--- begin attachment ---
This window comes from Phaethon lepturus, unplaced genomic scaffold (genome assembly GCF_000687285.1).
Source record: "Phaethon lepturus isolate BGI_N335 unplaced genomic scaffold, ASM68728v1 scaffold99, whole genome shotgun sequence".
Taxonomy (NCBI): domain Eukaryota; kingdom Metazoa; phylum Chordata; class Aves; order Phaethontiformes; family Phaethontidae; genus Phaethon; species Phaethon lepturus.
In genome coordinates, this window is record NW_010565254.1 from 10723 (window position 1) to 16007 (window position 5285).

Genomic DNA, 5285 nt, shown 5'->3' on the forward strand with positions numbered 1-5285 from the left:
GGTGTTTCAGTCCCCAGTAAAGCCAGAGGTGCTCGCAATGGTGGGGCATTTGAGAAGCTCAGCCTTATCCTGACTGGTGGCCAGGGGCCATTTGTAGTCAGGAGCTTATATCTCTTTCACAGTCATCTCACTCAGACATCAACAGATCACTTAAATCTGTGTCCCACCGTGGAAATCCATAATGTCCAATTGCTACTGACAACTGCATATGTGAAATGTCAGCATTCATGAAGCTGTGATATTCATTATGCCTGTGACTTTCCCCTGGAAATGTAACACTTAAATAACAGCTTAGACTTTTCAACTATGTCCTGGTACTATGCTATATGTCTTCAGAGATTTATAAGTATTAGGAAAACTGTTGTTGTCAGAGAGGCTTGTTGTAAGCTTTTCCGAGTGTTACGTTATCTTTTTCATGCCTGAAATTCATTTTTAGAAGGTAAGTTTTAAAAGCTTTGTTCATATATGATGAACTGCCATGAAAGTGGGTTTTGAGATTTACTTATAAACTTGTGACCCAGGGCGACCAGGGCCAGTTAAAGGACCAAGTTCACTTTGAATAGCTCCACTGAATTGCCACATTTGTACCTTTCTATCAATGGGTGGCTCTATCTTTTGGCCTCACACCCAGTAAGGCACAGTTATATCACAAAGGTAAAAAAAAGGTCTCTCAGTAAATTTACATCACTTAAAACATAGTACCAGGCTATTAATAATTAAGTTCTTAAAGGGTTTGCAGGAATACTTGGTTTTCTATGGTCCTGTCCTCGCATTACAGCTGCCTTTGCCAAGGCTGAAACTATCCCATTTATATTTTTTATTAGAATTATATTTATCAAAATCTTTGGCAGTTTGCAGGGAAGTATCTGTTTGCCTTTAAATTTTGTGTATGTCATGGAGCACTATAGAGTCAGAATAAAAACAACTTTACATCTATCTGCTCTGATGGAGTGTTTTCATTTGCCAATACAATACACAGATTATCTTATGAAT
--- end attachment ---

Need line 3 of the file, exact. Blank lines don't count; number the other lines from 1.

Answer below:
Taxonomy (NCBI): domain Eukaryota; kingdom Metazoa; phylum Chordata; class Aves; order Phaethontiformes; family Phaethontidae; genus Phaethon; species Phaethon lepturus.